Despite the challenges, Isola remains optimistic that Pirelli can produce a strong enough product that meets the requirements for a blanket ban. He cites the teams’ support for the introduction of a blanketless wet tyre, which will be used from this May’s Emilia Romagna Grand Prix onwards, as evidence that the teams may be open to such a change. Therefore, Pirelli will continue to work towards developing a tyre that meets all the necessary criteria for a blanket ban.
Isola’s confidence is reinforced by the fact that the introduction of the blanketless wet tyre was approved despite not all teams having tried it out, relying instead on testing data. Carlos Sainz, Ferrari’s driver, confirmed this, stating that he had no concerns regarding the blanketless wet tyres for 2023, as he had already tested them as part of Pirelli’s programme. Therefore, Pirelli’s experience with the blanketless wet tyre could indicate that they can develop a tyre that meets the requirements for a blanket ban.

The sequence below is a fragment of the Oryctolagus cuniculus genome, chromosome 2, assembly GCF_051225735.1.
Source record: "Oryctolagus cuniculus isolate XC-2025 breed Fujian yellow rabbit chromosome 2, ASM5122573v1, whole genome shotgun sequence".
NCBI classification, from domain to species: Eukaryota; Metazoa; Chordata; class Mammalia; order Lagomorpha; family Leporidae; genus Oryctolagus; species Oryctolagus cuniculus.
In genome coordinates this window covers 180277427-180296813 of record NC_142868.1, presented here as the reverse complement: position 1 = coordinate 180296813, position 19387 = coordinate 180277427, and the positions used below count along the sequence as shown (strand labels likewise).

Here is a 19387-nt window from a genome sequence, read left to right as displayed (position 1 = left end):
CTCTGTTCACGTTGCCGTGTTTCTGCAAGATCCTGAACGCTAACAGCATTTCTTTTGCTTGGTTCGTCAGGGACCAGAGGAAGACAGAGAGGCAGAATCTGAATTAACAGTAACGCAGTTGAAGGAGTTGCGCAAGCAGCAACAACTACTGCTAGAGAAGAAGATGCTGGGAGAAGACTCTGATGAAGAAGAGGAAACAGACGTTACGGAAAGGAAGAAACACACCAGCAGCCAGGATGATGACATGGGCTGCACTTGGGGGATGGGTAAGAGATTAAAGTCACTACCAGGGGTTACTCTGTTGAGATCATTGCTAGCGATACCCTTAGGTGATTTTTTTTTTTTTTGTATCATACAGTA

Despite Carlos Sainz’s positive experience with the blanketless wet tyre, Lewis Hamilton’s strong criticism indicates that drivers, in general, are not in favor of the proposed blanket ban. Moreover, with the current default in the rules that permit the use of tyre heating devices in 2023, it is likely that the ban will be postponed, at least for the time being. Therefore, the final decision will depend on a thorough evaluation of all the factors involved, including the impact on the drivers, teams, and the overall racing spectacle.
Can Formula 1 Succeed Without Tyre Blankets in 2024? Can Formula 1 Succeed Without Tyre Blankets in 2024? Can Formula 1 Succeed Without Tyre Blankets in 2024? Can Formula 1 Succeed Without Tyre Blankets in 2024?